Kevin Hearne: Hounded

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Kevin Hearne Hounded
  • Название:
    Hounded
  • Автор:
  • Издательство:
    Del Rey
  • Жанр:
    sf_fantasy_city / на английском языке
  • Год:
    2011
  • Язык:
    Английский
  • ISBN:
    978-0-345-52253-5
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Hounded: краткое содержание, описание и аннотация

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Atticus O'Sullivan, last of the Druids, lives peacefully in Arizona, running an occult bookshop and shape-shifting in his spare time to hunt with his Irish wolfhound. His neighbors and customers think that this handsome, tattooed Irish dude is about twenty-one years old — when in actuality, he's twenty-one old. Not to mention: He draws his power from the earth, possesses a sharp wit, and wields an even sharper magical sword known as Fragarach, the Answerer. Unfortunately, a very angry Celtic god wants that sword, and he's hounded Atticus for centuries. Now the determined deity has tracked him down, and Atticus will need all his power — plus the help of a seductive goddess of death, his vampire and werewolf team of attorneys, a sexy bartender possessed by a Hindu witch, and some good old-fashioned luck of the Irish — to kick some Celtic arse and deliver himself from evil.

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Hounded

(The first book in the Iron Druid Chronicles series)

A novel by Kevin Hearne

Look, Mom, I made this!

Can we put it on the fridge?

Irish Pronunciation Guide

Let it be known from the beginning that readers are free to pronounce the names in this book however they see fit. It’s supposed to be a good time, so I do not wish to steal anyone’s marshmallows by telling them they’re “saying it wrong.” However, for those readers who place a premium on accuracy, I have provided an informal guide to some names and words that may be a bit confusing for English readers, since Irish phonetics aren’t necessarily those of English. One thing to keep in mind is that diacritical marks above the vowels do not indicate a stressed syllable but rather a certain vowel sound.

Names

Aenghus Óg = Angus OHG (long o, as in doe, not short o, as in log)

Airmid = AIR mit

Bres = Bress

Brighid = BRI yit (or close to BREE yit) in Old Irish. Modern Irish has changed this to Bríd (pronounced like Breed), changing the vowel sound and eliminating the g entirely because English speakers kept pronouncing the g with a j sound. Names like Bridget are Anglicized versions of the original Irish name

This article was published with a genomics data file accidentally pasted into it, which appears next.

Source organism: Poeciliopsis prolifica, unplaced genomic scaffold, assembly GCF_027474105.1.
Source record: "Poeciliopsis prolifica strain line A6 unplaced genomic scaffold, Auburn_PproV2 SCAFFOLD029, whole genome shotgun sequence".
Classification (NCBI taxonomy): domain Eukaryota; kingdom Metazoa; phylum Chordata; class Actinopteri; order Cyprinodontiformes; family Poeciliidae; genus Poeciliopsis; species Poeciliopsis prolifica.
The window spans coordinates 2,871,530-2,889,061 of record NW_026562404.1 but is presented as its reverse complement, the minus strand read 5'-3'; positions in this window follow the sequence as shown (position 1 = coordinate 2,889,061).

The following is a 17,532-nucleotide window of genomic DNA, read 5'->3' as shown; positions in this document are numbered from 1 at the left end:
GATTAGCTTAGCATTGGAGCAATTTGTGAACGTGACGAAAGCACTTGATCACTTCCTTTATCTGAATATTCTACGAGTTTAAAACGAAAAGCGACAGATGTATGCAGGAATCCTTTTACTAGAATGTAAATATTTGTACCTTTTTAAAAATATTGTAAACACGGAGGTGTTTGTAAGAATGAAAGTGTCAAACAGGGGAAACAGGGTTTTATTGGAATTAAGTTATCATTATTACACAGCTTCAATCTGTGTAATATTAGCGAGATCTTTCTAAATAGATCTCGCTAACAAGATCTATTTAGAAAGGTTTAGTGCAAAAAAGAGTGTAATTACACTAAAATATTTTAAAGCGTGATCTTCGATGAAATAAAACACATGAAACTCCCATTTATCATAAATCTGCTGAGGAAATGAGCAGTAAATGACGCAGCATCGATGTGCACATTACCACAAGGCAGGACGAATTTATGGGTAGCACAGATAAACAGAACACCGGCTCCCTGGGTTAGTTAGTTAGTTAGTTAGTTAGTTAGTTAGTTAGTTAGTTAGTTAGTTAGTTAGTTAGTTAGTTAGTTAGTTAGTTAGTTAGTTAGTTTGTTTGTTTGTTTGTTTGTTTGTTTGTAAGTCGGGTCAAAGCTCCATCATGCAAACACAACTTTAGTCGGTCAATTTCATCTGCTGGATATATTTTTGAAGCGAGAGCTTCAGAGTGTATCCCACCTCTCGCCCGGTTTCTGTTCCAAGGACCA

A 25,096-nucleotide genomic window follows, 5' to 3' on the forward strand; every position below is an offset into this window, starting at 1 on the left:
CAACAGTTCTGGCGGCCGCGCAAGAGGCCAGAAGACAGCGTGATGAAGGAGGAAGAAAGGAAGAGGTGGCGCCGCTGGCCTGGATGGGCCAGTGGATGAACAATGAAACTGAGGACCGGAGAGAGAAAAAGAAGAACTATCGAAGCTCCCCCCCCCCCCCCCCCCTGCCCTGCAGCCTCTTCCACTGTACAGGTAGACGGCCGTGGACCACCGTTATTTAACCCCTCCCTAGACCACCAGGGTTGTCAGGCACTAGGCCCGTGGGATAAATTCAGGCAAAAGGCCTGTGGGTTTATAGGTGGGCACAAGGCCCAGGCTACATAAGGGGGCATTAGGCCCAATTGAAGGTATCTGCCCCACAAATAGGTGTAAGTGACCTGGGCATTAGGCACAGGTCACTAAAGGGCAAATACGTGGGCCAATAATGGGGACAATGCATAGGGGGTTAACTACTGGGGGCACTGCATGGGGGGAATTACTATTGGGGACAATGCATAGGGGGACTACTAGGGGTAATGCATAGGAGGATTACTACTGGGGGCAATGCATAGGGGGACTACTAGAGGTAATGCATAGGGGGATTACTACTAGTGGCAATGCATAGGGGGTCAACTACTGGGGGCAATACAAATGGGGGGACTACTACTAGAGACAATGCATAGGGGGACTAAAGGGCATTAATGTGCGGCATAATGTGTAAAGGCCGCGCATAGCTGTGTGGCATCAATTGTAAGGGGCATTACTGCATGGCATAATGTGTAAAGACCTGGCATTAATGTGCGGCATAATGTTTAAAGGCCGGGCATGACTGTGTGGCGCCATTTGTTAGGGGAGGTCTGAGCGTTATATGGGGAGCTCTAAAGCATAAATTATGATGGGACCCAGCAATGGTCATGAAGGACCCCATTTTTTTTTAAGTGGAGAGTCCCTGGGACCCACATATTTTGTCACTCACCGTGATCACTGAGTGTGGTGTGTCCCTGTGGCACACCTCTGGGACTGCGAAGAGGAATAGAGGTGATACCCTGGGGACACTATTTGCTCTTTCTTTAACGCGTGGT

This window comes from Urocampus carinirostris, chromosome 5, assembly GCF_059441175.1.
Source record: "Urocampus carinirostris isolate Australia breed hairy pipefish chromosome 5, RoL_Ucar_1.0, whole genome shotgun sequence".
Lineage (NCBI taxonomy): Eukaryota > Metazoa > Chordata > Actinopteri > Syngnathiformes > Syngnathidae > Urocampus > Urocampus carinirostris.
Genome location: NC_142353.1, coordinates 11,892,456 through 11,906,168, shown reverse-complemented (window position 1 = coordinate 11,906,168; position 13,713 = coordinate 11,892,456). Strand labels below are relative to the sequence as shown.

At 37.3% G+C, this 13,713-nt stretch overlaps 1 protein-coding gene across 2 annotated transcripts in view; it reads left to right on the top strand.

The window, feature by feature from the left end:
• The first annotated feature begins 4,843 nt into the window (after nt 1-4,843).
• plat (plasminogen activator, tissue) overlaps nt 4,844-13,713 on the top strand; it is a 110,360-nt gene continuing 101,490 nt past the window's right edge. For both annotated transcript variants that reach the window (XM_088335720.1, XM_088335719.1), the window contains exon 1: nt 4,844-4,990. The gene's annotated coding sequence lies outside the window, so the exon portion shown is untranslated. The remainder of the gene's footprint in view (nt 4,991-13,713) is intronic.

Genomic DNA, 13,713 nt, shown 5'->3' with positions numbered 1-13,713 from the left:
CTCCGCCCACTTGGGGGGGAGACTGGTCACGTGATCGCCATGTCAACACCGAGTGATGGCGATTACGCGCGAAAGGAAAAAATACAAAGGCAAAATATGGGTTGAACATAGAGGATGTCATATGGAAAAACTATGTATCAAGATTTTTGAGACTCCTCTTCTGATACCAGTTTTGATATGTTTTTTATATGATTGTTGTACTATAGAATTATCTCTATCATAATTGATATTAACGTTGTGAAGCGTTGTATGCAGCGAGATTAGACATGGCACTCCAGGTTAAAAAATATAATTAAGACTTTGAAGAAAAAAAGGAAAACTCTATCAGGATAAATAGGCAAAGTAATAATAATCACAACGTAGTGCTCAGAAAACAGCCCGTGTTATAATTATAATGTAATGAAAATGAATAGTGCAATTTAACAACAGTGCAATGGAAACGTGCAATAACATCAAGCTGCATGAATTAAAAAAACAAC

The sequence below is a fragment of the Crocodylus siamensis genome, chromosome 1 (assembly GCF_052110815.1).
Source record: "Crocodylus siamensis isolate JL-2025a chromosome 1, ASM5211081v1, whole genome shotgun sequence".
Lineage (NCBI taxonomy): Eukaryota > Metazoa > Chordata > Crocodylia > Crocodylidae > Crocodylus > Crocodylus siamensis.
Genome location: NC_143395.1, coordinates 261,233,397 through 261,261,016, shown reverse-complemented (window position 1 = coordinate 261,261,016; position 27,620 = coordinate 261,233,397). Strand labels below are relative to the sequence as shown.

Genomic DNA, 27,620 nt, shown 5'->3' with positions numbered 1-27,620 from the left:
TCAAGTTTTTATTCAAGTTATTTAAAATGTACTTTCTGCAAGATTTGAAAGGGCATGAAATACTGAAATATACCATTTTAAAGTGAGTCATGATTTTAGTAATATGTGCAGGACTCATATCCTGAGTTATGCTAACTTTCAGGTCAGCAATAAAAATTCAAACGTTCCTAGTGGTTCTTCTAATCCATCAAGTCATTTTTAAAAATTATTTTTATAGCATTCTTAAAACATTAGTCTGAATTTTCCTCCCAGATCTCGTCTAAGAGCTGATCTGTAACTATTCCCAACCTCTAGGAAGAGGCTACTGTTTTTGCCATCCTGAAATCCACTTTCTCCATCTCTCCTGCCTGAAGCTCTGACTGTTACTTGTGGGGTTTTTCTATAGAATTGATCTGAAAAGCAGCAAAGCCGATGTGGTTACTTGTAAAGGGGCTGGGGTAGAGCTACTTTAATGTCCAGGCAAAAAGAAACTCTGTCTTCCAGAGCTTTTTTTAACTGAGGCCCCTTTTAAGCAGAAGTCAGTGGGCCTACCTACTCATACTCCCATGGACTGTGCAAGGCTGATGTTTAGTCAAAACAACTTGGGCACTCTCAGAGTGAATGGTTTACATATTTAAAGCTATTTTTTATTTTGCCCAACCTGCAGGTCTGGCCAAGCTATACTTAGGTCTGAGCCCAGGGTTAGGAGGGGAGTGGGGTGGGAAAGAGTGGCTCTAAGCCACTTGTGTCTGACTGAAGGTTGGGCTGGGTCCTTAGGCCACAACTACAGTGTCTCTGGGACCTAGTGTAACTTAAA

Cairbre = CAR bre, where you kind of roll the r and the e is pronounced as in egg

Conaire = KON uh ra

Cúchulainn = Koo HOO lin (the Irish ch is pronounced like an h low in the throat, like a Spanish j, never with a hard k sound or as in the English chew)

Dian Cecht = DEE an KAY

Fianna = Fee AH na

Finn Mac Cumhaill = FIN mac COO will

Flidais = FLIH dish

Fragarach = FRAG ah rah

Granuaile = GRAWN ya WALE

Lugh Lámhfhada = Loo LAW wah duh

Manannan Mac Lir = MAH nah NON mac LEER

Miach = ME ah

Mogh Nuadhat = Moh NU ah dah

Moralltach = MOR ul TAH

Ó Suileabháin = Oh SULL uh ven (pronounced like O’Sullivan, it’s just the Irish spelling)

Siodhachan = SHE ya han (remember the guttural h for the Irish ch; don’t go near a hard k sound)

Tuatha Dé Danann = Too AH ha day DAN an

Places

Gabhra = GO rah

Mag Mell = Mah MEL

Magh Léna = Moy LAY na

Tír na nÓg = TEER na NOHG (long o)

Verbs

Coinnigh = con NEE (to hold, keep)

Dóigh = doy (to burn)

Dún = doon (to close or seal)

Oscail = OS kill (to open)

Trees

Fearn = fairn

Idho = EE yo

Ngetal = NYET ul

Tinne = CHIN neh

Ura = OO ra (make sure you’re not turning this into a military cheer. Both syllables are very clipped and you roll the r a wee bit)

Chapter 1

There are many perks to living for twenty-one centuries, and foremost among them is bearing witness to the rare birth of genius. It invariably goes like this: Someone shrugs off the weight of his cultural traditions, ignores the baleful stares of authority, and does something his countrymen think to be completely batshit insane. Of those, Galileo was my personal favorite. Van Gogh comes in second, but he really was batshit insane.